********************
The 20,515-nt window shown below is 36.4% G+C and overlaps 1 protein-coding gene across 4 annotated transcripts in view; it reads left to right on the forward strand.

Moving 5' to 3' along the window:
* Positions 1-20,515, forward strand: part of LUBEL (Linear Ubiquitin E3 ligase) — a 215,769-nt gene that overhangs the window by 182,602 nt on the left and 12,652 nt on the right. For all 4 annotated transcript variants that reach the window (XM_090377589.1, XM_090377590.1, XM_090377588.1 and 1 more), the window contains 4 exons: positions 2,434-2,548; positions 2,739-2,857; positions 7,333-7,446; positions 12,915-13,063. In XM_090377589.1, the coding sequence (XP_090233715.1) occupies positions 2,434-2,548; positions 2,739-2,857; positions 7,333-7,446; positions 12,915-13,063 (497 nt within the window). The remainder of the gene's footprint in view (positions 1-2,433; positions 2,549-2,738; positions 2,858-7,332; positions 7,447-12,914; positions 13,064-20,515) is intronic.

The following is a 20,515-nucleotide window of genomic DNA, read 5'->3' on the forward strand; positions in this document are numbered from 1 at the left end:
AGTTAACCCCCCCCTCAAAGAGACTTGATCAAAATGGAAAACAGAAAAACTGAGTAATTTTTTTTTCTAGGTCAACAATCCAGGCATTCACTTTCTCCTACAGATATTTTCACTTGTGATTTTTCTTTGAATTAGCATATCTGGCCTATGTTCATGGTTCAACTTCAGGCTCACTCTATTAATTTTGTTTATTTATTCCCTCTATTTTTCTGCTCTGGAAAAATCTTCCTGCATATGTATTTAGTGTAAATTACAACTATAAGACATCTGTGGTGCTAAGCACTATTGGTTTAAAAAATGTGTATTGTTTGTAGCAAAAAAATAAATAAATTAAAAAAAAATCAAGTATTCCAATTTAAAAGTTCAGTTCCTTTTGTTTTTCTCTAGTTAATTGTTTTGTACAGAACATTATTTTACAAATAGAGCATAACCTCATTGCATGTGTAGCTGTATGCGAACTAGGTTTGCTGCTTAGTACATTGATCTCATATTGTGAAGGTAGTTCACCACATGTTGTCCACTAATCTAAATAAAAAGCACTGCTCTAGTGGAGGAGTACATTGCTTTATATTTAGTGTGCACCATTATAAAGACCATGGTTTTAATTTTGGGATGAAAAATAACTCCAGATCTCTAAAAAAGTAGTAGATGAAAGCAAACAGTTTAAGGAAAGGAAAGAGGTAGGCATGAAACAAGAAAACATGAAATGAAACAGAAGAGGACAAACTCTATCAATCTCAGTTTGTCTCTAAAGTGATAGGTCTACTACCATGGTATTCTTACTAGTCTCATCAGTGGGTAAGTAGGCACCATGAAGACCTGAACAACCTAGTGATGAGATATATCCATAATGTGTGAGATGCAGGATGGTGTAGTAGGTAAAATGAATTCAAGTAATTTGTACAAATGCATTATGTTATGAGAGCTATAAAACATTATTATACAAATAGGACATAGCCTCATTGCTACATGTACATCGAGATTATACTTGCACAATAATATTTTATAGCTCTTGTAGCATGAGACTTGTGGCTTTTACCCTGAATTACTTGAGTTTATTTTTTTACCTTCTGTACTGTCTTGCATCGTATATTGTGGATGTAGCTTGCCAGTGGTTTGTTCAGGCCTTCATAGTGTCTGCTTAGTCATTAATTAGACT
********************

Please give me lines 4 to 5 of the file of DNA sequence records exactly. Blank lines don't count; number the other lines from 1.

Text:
The following is a 20,515-nucleotide window of genomic DNA, read 5'->3' on the forward strand; positions in this document are numbered from 1 at the left end:
AGTTAACCCCCCCCTCAAAGAGACTTGATCAAAATGGAAAACAGAAAAACTGAGTAATTTTTTTTTCTAGGTCAACAATCCAGGCATTCACTTTCTCCTACAGATATTTTCACTTGTGATTTTTCTTTGAATTAGCATATCTGGCCTATGTTCATGGTTCAACTTCAGGCTCACTCTATTAATTTTGTTTATTTATTCCCTCTATTTTTCTGCTCTGGAAAAATCTTCCTGCATATGTATTTAGTGTAAATTACAACTATAAGACATCTGTGGTGCTAAGCACTATTGGTTTAAAAAATGTGTATTGTTTGTAGCAAAAAAATAAATAAATTAAAAAAAAATCAAGTATTCCAATTTAAAAGTTCAGTTCCTTTTGTTTTTCTCTAGTTAATTGTTTTGTACAGAACATTATTTTACAAATAGAGCATAACCTCATTGCATGTGTAGCTGTATGCGAACTAGGTTTGCTGCTTAGTACATTGATCTCATATTGTGAAGGTAGTTCACCACATGTTGTCCACTAATCTAAATAAAAAGCACTGCTCTAGTGGAGGAGTACATTGCTTTATATTTAGTGTGCACCATTATAAAGACCATGGTTTTAATTTTGGGATGAAAAATAACTCCAGATCTCTAAAAAAGTAGTAGATGAAAGCAAACAGTTTAAGGAAAGGAAAGAGGTAGGCATGAAACAAGAAAACATGAAATGAAACAGAAGAGGACAAACTCTATCAATCTCAGTTTGTCTCTAAAGTGATAGGTCTACTACCATGGTATTCTTACTAGTCTCATCAGTGGGTAAGTAGGCACCATGAAGACCTGAACAACCTAGTGATGAGATATATCCATAATGTGTGAGATGCAGGATGGTGTAGTAGGTAAAATGAATTCAAGTAATTTGTACAAATGCATTATGTTATGAGAGCTATAAAACATTATTATACAAATAGGACATAGCCTCATTGCTACATGTACATCGAGATTATACTTGCACAATAATATTTTATAGCTCTTGTAGCATGAGACTTGTGGCTTTTACCCTGAATTACTTGAGTTTATTTTTTTACCTTCTGTACTGTCTTGCATCGTATATTGTGGATGTAGCTTGCCAGTGGTTTGTTCAGGCCTTCATAGTGTCTGCTTAGTCATTAATTAGACT